Following heating, the pile fabric is then washed, in order to remove any residual components of the second dye. It may also be desirable, at this time, to mechanically remove any residual chemical or fiber components that may be present in the fabric.
Finally, the sculptured, printed pile fabric is dried, according to conventional techniques. Specifically, the fabric may be dried at a temperature in the range of about 220° F. to about 310° F., and preferably in the range of about 230° F. to about 260° F. Effective drying times have been found to be in the range of about three to fifteen minutes. Any appropriate means of drying the fabric may be used, including, but not limited to, drying by evaporation or by infrared or microwave sources.
A large number of products can be produced by the process of the present invention. The products can be used for floor, wall, and ceiling coverings, drapery, upholstery, apparel, and the like, and, in fact, wherever pile fabrics are utilized. They are readily adaptable to decorate any surface on which the pile fabrics can be placed or fitted. Many additional applications will occur to those skilled in the art.
The following examples are provided for illustrative purposes only and are not to be construed as limiting the subject matter of the invention in any way. Unless otherwise indicated, all parts and percentages are by weight.
In this example, the process was performed on a tufted carpet comprised of 100% DuPont Filament, Stainmaster ™ nylon 6,6, type 896AS, Semi Dull, Trilobal, 17dpf. The carpet had a ⅛ inch tufting gauge, a weight of 40.0 ounces per square yard, and a construction in which the nylon 6,6 yarns were tufted into a woven polypropylene back.
The carpet was first wetted to approximately 70% based on the dry weight of the carpet (hereafter referred to as percent dry basis), with a Cationic Polymer Solution to enhance the print color of the dyeing of the carpet. A fiber degrading composition was then applied, at approximately 250% dry basis, to preselected areas of the carpet. Several different colors of a conventional aqueous acid dye solution were then applied to the remainder of the carpet to create a printed carpet. The application of the fiber degrading composition and the acid dye solution was by means of the apparatus described in U.S. Pat. Nos. 4,084,615 and 4,984,169.
The fiber degrading composition was composed of Xanthan gum in sufficient amount to effect a viscosity of approximately 450 centipoise (as read by a Brookfield II viscometer, No. 3 spindle at 30 rpm), 2 weight percent mineral oil (“Ortholube,” available from Milliken Chemical, a division of Milliken & Company), and a fiber-degrading agent having a concentration of approximately 38% para-toluene sulfonic acid. The aqueous acid dye solutions consisted of Xanthan gum in sufficient amount to effect a viscosity of approximately 450 centipoise and acid premetallized dyes varying in concentration from about 0.5% to about 3% depending on the color and depth of the different shades.
The carpet was then steamed at about 212° F. for 8 minutes to activate the reaction between the fiber and the sculpturing liquor and to fix the dye. It was then washed with water at ambient temperature (about 75° F.) and vacuumed to remove any degraded fibers, chemicals and thickening agents present on the fabric. To neutralize any unreacted fiber-degrading agent, the carpet was then run through a wash bath with a pH controlled to 10 S.U. by addition of a 50% sodium hydroxide solution. The carpet was then washed and vacuumed again to remove any additional dyeing and neutralizing chemicals.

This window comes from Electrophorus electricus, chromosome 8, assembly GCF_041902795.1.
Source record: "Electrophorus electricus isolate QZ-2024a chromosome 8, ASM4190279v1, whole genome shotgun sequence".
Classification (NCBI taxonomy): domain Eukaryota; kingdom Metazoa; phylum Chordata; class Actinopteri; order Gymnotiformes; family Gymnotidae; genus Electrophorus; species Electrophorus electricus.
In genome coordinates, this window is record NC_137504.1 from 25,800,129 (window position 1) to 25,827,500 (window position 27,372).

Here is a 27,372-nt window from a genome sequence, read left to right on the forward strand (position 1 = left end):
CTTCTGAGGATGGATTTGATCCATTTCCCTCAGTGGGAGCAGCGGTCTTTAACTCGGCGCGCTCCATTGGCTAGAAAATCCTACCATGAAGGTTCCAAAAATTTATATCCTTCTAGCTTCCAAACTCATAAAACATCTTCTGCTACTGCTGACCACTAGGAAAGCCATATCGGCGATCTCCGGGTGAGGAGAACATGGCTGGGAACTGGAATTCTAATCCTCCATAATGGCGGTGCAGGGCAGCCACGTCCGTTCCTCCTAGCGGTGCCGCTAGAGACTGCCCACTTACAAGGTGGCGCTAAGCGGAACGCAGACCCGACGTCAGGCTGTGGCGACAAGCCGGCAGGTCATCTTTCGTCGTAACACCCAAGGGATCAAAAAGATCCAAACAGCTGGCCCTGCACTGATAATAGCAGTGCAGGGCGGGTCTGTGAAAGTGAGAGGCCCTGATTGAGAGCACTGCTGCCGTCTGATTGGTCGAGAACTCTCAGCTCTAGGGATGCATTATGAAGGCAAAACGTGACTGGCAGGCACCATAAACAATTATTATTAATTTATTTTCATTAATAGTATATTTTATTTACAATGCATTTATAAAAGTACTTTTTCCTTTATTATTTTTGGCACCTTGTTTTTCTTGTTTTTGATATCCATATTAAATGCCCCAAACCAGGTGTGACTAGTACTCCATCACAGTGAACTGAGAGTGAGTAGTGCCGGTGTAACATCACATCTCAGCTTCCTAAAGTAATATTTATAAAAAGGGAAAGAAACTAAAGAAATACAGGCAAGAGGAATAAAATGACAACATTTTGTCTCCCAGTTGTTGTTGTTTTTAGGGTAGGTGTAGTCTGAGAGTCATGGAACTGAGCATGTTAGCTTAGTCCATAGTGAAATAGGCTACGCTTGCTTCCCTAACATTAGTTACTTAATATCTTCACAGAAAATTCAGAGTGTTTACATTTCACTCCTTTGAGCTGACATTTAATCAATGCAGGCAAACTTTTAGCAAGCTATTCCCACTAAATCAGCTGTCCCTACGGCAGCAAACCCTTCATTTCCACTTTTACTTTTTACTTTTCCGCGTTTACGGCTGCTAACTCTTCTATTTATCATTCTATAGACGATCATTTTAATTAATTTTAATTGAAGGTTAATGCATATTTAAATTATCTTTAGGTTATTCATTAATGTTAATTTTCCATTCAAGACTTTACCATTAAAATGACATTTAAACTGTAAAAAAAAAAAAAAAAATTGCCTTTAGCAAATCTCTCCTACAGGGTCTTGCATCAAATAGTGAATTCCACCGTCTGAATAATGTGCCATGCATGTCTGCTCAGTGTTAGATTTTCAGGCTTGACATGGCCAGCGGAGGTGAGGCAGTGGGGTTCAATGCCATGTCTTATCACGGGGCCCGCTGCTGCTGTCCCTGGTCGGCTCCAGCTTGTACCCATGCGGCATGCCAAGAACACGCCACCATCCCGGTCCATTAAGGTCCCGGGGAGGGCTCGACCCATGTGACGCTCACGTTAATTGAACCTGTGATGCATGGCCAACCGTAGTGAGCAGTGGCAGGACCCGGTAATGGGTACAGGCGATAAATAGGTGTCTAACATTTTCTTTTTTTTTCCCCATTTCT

With an overflow applicator, an aqueous acid dye solution was then applied to the entire carpet substrate at 350% dry basis. The aqueous acid dye solution consisted of Xanthan gum in sufficient amount to effect a viscosity of approximately 40 centipoise, 0.2% by weight of a surfactant for wetting, 0.5% by weight of a defoamer, and 0.01% by weight of acid dyes. The carpet was conventionally steamed for 3 minutes to fix the dye. The carpet was washed and vacuumed once more to remove the thickener and excess dye chemicals from the over flow dyeing and conventionally dried at 280° F.
During and after the process the following observations were made:
(1) There was no reduction in pile height in the sculpturing areas or weight loss observed prior to steaming.
(2) A reduction of about 20 to 30 percent in pile height in the sculptured area was observed after steaming. In these areas, the fiber integrity was not altered, but the fiber strength was dramatically reduced.
(3) After the washing and neutralizing steps, approximately 70 percent of the pile was removed in the pre-selected sculptured areas.
(4) Before the over-dyeing step, the sculptured areas were white, and the dye around the sculptured areas exhibited a slight bleached effect where the dye had been degraded.
(5) The over-dyeing step dyed the white areas, covered the bleached effect and enhanced the texturing effect making it more visually prominent when viewed at a distance.
Example 1 was repeated except that the carpet was dyed with a solid shade applicator (a Fluid Dyer manufactured by Kusters) before the application of the fiber degrading composition and the print pastes. The printed dyes were weaker and appeared more washed-out, and the sculptured areas appeared lighter than the rest of the carpet.
Example 1 was repeated except the carpet was not dyed overall in-line, but instead was dried, rolled up, and taken through a dye range to apply the overall dye with the solid shade applicator of Example 2. The results were the same as in Example 1.